notion of outbursts. Hanuschik et al. (1993) distinguish between
major and minor outbursts which can be identified by their strength.
We find two major and many minor bursts in our data but no compelling
evidence that they are genuinely different events. The difference
between bursts of different strengths may be blurred further by the
dependency of the appearance of bursts on the mean emission strength.
Outbursts tend to look more uniform at times of stronger underlying
disk emission, and we note that Hanuschik et al. derived their
classification from data obtained when there was not yet a new
Of the two major outbursts, the one in 1995, the major burst
unfortunately started shortly before a gap in our observing schedule
(cf. the description of the behaviour of the Fe ii lines given below).
Both major outbursts were sampled with one spectrum per day. At higher
temporal resolution only minor bursts were observed with
HEROS ; the series of Boller&Chivens spectra was
probably also obtained during a minor outburst (Sect. 5.2).
- Balmer lines: In 1996, the peak height of
dropped after the short precursor phase within
a few days by 0.3 in units of the local continuum, while the
equivalent width change is roughly compensated by the increasing wings
(indicated by the dotted line in Fig. 3, 1996 panel). A
comparison between different Balmer lines shows that the increase of
the wings is not correlated with the strength of the central emission.
Therefore, Thomson scattering is questionable as a major contributor
to the emission wings. The rapid variability may
occasionally have started already even in the precursor phase,
depending on the strength of the burst. The emission wings still
continued to rise and, depending on the level of the quiescent
emission, may finally also in overcompensate the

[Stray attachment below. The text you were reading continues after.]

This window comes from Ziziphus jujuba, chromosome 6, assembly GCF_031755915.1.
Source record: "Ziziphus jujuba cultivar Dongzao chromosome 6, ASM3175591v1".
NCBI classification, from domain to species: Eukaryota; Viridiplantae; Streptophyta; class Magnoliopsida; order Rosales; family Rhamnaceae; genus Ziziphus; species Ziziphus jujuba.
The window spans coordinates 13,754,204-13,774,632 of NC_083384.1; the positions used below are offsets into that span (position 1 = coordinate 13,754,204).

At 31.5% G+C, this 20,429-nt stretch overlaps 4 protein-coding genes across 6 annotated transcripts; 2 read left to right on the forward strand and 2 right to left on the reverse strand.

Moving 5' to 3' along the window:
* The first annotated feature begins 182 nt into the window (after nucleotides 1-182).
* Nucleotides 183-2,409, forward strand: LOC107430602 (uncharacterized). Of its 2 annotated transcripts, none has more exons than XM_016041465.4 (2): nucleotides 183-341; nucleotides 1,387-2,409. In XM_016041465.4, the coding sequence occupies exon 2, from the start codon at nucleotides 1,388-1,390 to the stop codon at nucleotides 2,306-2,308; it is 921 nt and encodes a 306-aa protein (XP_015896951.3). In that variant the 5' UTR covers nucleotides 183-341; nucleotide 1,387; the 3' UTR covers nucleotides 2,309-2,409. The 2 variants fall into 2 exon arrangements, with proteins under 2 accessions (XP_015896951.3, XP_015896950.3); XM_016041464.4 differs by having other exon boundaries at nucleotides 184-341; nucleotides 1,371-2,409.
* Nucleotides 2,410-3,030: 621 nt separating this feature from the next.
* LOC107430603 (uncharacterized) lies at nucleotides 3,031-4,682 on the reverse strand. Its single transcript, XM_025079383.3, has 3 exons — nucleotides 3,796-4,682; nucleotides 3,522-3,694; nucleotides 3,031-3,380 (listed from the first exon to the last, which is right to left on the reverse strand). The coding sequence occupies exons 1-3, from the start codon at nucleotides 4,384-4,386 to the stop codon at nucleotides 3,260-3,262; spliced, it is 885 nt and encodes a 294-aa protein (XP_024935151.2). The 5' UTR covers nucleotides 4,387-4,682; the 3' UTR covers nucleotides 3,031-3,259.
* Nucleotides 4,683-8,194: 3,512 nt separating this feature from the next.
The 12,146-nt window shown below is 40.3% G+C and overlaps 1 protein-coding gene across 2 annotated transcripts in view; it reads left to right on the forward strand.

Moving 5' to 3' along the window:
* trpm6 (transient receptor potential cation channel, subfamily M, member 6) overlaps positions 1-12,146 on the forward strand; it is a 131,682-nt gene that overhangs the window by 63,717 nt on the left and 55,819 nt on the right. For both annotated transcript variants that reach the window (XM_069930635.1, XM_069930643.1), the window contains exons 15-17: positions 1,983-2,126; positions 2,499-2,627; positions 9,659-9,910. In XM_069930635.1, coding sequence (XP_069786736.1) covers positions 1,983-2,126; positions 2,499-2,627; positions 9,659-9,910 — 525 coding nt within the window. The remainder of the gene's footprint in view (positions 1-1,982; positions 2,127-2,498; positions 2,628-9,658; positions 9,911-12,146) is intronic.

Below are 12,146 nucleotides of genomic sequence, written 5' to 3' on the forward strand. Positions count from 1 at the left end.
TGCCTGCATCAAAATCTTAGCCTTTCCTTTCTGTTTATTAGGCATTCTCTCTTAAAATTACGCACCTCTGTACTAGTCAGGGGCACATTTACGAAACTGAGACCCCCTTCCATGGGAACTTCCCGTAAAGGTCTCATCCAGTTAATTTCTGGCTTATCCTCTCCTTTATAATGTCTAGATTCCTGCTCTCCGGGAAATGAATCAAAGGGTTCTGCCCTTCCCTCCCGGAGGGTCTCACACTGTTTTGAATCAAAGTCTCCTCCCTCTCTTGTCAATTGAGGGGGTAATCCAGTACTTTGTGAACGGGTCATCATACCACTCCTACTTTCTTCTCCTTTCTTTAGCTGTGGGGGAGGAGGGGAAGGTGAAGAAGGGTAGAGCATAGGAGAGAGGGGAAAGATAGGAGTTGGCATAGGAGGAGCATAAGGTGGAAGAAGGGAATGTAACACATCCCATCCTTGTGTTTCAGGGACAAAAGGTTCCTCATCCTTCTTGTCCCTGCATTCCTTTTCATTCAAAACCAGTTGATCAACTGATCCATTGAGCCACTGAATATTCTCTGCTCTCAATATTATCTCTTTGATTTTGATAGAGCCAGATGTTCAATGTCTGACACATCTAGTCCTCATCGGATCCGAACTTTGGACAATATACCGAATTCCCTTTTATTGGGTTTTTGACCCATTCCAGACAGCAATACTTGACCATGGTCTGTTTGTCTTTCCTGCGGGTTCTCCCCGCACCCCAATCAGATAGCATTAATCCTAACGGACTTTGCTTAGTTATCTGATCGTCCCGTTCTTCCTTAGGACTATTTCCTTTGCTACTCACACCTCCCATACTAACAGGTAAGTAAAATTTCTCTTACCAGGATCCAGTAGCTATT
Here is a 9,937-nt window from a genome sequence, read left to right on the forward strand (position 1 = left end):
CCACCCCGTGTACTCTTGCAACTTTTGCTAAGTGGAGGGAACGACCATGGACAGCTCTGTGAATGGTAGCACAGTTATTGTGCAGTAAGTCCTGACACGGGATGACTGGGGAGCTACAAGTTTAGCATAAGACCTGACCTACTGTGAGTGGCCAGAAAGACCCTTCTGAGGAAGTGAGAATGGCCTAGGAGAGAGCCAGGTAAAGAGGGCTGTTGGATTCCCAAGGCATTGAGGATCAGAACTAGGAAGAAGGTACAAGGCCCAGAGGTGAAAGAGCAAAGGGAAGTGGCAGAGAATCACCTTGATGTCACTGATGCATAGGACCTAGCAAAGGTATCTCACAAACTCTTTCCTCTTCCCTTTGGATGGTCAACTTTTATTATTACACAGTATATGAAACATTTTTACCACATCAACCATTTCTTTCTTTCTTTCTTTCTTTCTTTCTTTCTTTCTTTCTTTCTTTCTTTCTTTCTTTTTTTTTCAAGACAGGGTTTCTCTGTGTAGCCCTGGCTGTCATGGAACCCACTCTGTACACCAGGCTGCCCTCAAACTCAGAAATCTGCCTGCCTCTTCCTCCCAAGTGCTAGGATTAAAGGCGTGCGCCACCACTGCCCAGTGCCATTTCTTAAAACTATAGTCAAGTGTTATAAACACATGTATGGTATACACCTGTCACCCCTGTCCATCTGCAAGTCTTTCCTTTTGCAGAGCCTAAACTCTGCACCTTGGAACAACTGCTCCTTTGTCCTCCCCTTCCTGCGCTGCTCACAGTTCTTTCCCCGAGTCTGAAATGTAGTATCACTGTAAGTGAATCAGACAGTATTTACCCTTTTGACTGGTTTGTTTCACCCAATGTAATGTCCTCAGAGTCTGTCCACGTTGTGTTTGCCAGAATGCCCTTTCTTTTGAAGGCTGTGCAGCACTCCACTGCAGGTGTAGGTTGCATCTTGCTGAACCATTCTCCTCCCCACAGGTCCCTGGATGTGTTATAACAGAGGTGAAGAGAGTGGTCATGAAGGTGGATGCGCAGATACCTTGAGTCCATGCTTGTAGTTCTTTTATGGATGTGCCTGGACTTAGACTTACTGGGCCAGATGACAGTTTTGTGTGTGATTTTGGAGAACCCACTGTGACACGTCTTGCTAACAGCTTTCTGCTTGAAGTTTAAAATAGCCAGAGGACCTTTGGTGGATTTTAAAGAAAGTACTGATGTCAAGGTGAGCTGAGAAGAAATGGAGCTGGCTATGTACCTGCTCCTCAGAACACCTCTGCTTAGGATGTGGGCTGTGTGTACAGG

decrease in emission strength caused by the loss in peak height.
During the 1995 HEROS observations a major burst
occurred, but unfortunately very close to a gap in the observing run,
when the instrument was for two weeks off the telescope. Nevertheless,
the onset of the burst on MJD 49 801 can be detected both in the
equivalent widths (the dotted line in Fig. 3, 1995 panel) and in
the dynamical spectra.
Owing to the increasing optical thickness of
during the past few years, the distinction between major and minor
bursts becomes on the basis of the variation of the H
emission less clear than before when only a
non-persistent emission disk surrounded the star. However, this
classification can still be retained if applied to other lines within
the HEROS wavelength range, for instance to those of Fe
ii described below.
- Paschen lines: The Paschen series exhibits the most drastic
changes during an outburst. The emission strengthens by several
Å, which is due not only to a strengthening in peak height, but
also to strongly enhanced wings. The central reversal has nearly
disappeared and the peak height of the line is of the order of
. The O i 8446 line is not
showing this strong variability. It has nearly not changed its peak
height and is only slightly broader than before so that after an
outburst it is weaker than the neighbouring Pa18 line,
whereas it is stronger during quiescence. Similarly to
, major and minor outbursts are distinguishable
by the amplitude of the increase in emission as long as the persistent
emission is not too strong. This was the case in 1995 and 1996, while
in 1997 the distinction was less clear.